Started by greg, August 30, 2007, 11:11:10 AM
0 Members and 1 Guest are viewing this topic.
Quote from: greg on August 30, 2007, 11:11:10 AMit's for string orchestra,
Quote from: D Minor on August 30, 2007, 11:12:40 AMWhy not add a little oboe and french horn?
Quote from: greg on August 30, 2007, 11:29:23 AMthat would be a strange combination over a string orchestra
Quote from: Mark G. Simon on August 30, 2007, 12:24:45 PMSomehow, the title of this thread led me to believe it would be a discussion of a certain Schoenberg piano piece.
Quote from: Cato on September 03, 2007, 05:12:50 AMDude!!! That was precisely why I clicked on it!!! Were we both instinctively thinking of the Three Piano Pieces because of the "Opus 11" title?
Quote from: Mark G. Simon on September 03, 2007, 05:53:52 AMHindemith's op. 11 has that cool solo viola sonata with quarter = 600 tempo marking. Always fun to talk about.
Quote from: greg on September 03, 2007, 08:37:25 AMthe third is, i'm going to make sure this one is really good. I've had to go back and erase and change a lot, so i haven't made much progress. It might take awhile, while after lots of erasing and working with an idea and then realizing it's not really that great and i can do better, it turns out that my next one is usually better
Quote from: Mark G. Simon on September 03, 2007, 09:32:03 AMCage reported that Schoenberg once pointed to the eraser end of a pencil and said "this end is more important than the other".
Quote from: greg on September 04, 2007, 05:51:02 AMlol! i'll remember that quote, Schoenberg was a smart man.yesterday, i just used it to erase every single bar except the first. Sure, you can come up with something that sounds good at one moment, but when you play it again, it just doesn't make sense. I wrote 9 bars where the violins start it out and here's how it goes when i play through:bar 1- finebar 2- doesn't make sense to write this at this moment, although it sounded good at firstbar 3- (a single note) totally banal-soundingbar 4 to 7- the octave leap is actually nice, but then it goes into notes that are just questionablebar 8 to 9- i would like it if it were in a completely different context, it resolves in E major and the resolution itself doesn't feel like it makes any sensei know for sure that it's because while writing this opening line i've come to stops and then tried to figure out what to do next- that's the whole problem, the best stuff, or at least the majority of what you write just comes to you, and you try to transcribe what you hear. Probably the best time of all to compose would be in the middle of the night, waking up at maybe 3, when you can't think straight and your consciousness is really impaired. The best, clearest dreams are usually at 4, i really wonder if there is some sort of relation?...... (in fact, when i was reading about lucid dreaming, you had to wake up at around 4, stay up a little bit and go back to sleep).i could go on, i just remember a few things, but nah, i'll be rambling like an old man...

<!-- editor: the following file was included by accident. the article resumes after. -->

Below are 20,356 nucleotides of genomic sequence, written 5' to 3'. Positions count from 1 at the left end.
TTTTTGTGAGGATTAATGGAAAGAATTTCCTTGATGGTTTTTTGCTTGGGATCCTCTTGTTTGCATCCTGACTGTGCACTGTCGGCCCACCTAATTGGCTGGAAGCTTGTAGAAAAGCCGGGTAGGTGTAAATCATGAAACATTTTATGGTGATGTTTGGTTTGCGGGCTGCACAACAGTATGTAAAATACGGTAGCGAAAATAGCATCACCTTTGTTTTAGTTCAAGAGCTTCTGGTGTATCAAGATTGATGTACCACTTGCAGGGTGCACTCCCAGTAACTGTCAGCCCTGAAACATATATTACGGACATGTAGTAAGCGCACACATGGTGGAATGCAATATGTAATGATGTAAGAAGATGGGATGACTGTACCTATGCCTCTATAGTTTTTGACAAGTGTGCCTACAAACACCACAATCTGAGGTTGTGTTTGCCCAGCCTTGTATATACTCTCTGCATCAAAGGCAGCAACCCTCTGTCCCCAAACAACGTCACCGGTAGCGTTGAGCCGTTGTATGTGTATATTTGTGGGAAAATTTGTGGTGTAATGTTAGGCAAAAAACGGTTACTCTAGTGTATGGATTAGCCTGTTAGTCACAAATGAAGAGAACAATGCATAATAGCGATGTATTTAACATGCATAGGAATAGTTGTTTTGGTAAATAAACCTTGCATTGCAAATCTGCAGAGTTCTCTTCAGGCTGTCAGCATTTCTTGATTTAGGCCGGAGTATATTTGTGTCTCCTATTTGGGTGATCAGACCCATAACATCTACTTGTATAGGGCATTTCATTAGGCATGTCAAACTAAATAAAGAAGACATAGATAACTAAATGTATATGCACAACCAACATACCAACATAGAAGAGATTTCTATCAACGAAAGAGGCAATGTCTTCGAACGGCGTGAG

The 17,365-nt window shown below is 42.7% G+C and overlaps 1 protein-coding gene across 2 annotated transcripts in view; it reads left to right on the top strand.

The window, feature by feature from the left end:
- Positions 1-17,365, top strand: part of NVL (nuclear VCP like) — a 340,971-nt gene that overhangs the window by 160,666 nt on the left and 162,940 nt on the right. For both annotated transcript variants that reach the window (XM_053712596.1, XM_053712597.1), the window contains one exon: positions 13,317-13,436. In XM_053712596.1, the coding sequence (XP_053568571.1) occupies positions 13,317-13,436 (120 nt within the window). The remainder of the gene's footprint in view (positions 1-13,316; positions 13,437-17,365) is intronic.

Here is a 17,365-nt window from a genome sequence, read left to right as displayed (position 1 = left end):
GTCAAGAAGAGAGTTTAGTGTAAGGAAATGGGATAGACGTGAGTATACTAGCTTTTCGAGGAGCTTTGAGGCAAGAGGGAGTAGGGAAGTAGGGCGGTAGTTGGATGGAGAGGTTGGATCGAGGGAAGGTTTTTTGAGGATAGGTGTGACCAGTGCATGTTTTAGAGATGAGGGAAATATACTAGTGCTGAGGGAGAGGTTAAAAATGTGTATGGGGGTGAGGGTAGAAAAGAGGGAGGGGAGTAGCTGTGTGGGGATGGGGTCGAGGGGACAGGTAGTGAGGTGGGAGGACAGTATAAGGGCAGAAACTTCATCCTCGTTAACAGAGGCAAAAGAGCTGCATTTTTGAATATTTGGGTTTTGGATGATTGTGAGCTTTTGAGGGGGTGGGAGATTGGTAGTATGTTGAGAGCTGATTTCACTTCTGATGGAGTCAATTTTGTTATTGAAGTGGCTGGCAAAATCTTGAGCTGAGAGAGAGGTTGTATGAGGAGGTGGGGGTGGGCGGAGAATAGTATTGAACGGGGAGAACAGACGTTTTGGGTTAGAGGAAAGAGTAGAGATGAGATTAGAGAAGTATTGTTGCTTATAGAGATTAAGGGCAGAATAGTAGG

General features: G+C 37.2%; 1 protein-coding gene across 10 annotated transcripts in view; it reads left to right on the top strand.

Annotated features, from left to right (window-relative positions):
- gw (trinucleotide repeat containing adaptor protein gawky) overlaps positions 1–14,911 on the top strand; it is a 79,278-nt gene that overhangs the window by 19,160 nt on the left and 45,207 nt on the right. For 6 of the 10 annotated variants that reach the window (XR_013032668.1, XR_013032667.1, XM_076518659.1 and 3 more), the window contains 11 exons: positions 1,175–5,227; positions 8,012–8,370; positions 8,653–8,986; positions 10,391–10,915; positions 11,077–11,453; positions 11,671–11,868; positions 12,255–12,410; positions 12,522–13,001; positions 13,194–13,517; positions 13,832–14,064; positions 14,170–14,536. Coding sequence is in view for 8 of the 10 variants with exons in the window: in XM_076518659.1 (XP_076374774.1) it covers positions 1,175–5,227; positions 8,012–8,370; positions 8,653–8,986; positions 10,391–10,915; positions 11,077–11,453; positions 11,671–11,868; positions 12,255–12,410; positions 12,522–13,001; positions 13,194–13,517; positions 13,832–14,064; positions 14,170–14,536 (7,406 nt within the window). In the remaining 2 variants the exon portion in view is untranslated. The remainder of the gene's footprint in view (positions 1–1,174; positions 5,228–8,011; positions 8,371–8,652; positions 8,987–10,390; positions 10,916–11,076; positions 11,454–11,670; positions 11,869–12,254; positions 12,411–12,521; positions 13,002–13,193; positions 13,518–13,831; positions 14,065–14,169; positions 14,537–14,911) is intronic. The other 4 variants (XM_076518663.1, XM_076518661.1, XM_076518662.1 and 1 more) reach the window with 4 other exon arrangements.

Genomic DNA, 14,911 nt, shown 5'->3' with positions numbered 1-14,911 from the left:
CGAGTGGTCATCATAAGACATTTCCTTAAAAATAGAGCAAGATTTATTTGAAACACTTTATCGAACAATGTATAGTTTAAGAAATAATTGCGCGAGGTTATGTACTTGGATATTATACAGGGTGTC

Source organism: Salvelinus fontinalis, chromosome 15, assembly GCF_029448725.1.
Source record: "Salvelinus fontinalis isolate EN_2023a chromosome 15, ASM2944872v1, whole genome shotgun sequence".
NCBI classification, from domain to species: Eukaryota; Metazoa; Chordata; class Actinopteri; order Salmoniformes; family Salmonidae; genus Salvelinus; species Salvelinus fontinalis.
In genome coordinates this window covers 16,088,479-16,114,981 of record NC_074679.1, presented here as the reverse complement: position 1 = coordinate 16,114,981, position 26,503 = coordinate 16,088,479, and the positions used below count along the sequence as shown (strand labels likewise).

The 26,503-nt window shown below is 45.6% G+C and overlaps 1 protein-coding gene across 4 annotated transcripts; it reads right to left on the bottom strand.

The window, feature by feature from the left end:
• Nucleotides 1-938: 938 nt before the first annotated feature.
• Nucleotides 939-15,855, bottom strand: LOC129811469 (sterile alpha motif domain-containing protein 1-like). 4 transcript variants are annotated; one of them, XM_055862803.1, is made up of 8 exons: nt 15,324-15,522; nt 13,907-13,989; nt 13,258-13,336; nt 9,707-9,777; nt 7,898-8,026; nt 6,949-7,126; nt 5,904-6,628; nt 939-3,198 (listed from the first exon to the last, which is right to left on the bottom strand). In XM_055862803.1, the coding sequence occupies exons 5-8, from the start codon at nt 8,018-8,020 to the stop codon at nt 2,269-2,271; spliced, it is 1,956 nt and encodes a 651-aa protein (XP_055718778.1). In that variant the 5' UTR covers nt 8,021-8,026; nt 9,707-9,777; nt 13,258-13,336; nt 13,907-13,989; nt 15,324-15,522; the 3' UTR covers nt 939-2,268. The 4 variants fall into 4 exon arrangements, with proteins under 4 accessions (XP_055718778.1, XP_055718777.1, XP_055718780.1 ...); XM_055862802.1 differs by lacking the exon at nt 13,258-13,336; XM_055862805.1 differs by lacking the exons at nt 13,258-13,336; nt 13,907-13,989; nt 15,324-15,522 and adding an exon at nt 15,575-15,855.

Quote from: Cato on September 04, 2007, 09:46:55 AMI should send you off to read Thomas Mann's Doctor Faustus, wherein the devil (a possibly syphilitic hallucination) tells the crypto-Schoenbergian composer Adrian Leverkuehn that composing has become "devilishly hard" these days, that right when you think have something decently original, you conclude that it sounds too much like Rimsky-Korsakov, or somebody else, and you begin to despair of ever forging anything new and worthwhile.Despair is the devil's key to your soul! Which is why all real Americans are always optimistic! 0:)
QuoteAcknowledgement to Arnold SchönbergIn the novel (Chapter XXII) Leverkühn develops the twelve-tone technique or row system, which was actually invented by Arnold Schoenberg. Schönberg lived near Mann in Los Angeles as the novel was being written. He was very annoyed by this appropriation (without consent)), and later editions of the novel included an Author's Note at the end acknowledging that the technique was Schönberg's intellectual property, and that passages of the book dealing with musical theory are indebted in many details to Schönberg's Harmonielehre.
Quote from: D Minor on September 04, 2007, 12:22:20 PMGreg, don't you have your own gazebo for posting your compositions? Where is it?
Page created in 0.041 seconds with 22 queries.